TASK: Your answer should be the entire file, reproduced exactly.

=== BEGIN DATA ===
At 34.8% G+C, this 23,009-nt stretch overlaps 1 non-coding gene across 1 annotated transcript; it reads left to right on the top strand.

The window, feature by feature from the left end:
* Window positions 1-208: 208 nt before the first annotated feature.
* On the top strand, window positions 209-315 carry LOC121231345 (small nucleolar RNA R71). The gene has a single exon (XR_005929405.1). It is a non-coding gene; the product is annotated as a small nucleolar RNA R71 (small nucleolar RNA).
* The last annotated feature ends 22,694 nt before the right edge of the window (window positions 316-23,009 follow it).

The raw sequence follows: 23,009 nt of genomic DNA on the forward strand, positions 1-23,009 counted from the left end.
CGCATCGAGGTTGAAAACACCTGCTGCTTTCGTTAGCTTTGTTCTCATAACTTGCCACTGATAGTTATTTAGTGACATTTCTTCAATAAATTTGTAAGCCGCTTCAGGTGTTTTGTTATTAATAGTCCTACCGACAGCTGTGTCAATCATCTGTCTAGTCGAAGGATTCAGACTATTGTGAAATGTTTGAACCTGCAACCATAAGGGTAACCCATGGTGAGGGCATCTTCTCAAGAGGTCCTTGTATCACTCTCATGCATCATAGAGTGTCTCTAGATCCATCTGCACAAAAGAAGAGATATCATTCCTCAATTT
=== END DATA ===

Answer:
At 34.8% G+C, this 23,009-nt stretch overlaps 1 non-coding gene across 1 annotated transcript; it reads left to right on the top strand.

The window, feature by feature from the left end:
* Window positions 1-208: 208 nt before the first annotated feature.
* On the top strand, window positions 209-315 carry LOC121231345 (small nucleolar RNA R71). The gene has a single exon (XR_005929405.1). It is a non-coding gene; the product is annotated as a small nucleolar RNA R71 (small nucleolar RNA).
* The last annotated feature ends 22,694 nt before the right edge of the window (window positions 316-23,009 follow it).

The raw sequence follows: 23,009 nt of genomic DNA on the forward strand, positions 1-23,009 counted from the left end.
CGCATCGAGGTTGAAAACACCTGCTGCTTTCGTTAGCTTTGTTCTCATAACTTGCCACTGATAGTTATTTAGTGACATTTCTTCAATAAATTTGTAAGCCGCTTCAGGTGTTTTGTTATTAATAGTCCTACCGACAGCTGTGTCAATCATCTGTCTAGTCGAAGGATTCAGACTATTGTGAAATGTTTGAACCTGCAACCATAAGGGTAACCCATGGTGAGGGCATCTTCTCAAGAGGTCCTTGTATCACTCTCATGCATCATAGAGTGTCTCTAGATCCATCTGCACAAAAGAAGAGATATCATTCCTCAATTT